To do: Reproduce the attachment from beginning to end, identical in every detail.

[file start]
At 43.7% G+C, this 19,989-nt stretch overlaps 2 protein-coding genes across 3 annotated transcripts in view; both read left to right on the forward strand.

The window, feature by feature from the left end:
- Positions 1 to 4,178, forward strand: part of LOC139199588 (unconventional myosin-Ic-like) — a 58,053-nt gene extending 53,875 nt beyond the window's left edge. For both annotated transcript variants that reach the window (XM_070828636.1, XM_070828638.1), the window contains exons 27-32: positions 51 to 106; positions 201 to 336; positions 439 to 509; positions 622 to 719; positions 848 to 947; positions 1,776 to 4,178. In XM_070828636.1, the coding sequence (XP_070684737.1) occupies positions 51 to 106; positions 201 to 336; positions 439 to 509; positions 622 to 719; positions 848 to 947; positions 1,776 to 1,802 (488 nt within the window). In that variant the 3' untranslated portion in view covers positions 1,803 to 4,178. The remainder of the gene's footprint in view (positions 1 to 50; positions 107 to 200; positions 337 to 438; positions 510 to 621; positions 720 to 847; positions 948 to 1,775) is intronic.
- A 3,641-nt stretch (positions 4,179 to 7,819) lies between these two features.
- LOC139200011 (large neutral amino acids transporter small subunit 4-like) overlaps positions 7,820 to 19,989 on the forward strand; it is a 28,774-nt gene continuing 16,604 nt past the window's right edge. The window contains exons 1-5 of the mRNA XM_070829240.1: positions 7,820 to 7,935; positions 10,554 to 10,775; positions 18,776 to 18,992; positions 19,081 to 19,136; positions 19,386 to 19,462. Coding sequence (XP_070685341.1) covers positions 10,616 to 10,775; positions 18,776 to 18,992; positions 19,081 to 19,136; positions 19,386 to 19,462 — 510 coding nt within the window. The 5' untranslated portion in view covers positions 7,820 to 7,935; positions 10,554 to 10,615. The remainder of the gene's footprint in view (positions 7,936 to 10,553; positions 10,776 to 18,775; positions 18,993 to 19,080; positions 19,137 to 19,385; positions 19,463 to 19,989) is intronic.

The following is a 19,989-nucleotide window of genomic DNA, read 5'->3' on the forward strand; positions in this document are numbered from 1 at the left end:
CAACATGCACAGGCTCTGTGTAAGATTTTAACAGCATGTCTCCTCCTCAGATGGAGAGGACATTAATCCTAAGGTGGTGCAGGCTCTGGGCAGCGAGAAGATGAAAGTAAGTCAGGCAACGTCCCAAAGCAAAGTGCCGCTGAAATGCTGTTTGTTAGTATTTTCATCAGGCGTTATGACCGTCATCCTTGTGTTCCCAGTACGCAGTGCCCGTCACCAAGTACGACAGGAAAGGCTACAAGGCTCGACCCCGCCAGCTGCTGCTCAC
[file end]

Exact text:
At 43.7% G+C, this 19,989-nt stretch overlaps 2 protein-coding genes across 3 annotated transcripts in view; both read left to right on the forward strand.

The window, feature by feature from the left end:
- Positions 1 to 4,178, forward strand: part of LOC139199588 (unconventional myosin-Ic-like) — a 58,053-nt gene extending 53,875 nt beyond the window's left edge. For both annotated transcript variants that reach the window (XM_070828636.1, XM_070828638.1), the window contains exons 27-32: positions 51 to 106; positions 201 to 336; positions 439 to 509; positions 622 to 719; positions 848 to 947; positions 1,776 to 4,178. In XM_070828636.1, the coding sequence (XP_070684737.1) occupies positions 51 to 106; positions 201 to 336; positions 439 to 509; positions 622 to 719; positions 848 to 947; positions 1,776 to 1,802 (488 nt within the window). In that variant the 3' untranslated portion in view covers positions 1,803 to 4,178. The remainder of the gene's footprint in view (positions 1 to 50; positions 107 to 200; positions 337 to 438; positions 510 to 621; positions 720 to 847; positions 948 to 1,775) is intronic.
- A 3,641-nt stretch (positions 4,179 to 7,819) lies between these two features.
- LOC139200011 (large neutral amino acids transporter small subunit 4-like) overlaps positions 7,820 to 19,989 on the forward strand; it is a 28,774-nt gene continuing 16,604 nt past the window's right edge. The window contains exons 1-5 of the mRNA XM_070829240.1: positions 7,820 to 7,935; positions 10,554 to 10,775; positions 18,776 to 18,992; positions 19,081 to 19,136; positions 19,386 to 19,462. Coding sequence (XP_070685341.1) covers positions 10,616 to 10,775; positions 18,776 to 18,992; positions 19,081 to 19,136; positions 19,386 to 19,462 — 510 coding nt within the window. The 5' untranslated portion in view covers positions 7,820 to 7,935; positions 10,554 to 10,615. The remainder of the gene's footprint in view (positions 7,936 to 10,553; positions 10,776 to 18,775; positions 18,993 to 19,080; positions 19,137 to 19,385; positions 19,463 to 19,989) is intronic.

The following is a 19,989-nucleotide window of genomic DNA, read 5'->3' on the forward strand; positions in this document are numbered from 1 at the left end:
CAACATGCACAGGCTCTGTGTAAGATTTTAACAGCATGTCTCCTCCTCAGATGGAGAGGACATTAATCCTAAGGTGGTGCAGGCTCTGGGCAGCGAGAAGATGAAAGTAAGTCAGGCAACGTCCCAAAGCAAAGTGCCGCTGAAATGCTGTTTGTTAGTATTTTCATCAGGCGTTATGACCGTCATCCTTGTGTTCCCAGTACGCAGTGCCCGTCACCAAGTACGACAGGAAAGGCTACAAGGCTCGACCCCGCCAGCTGCTGCTCAC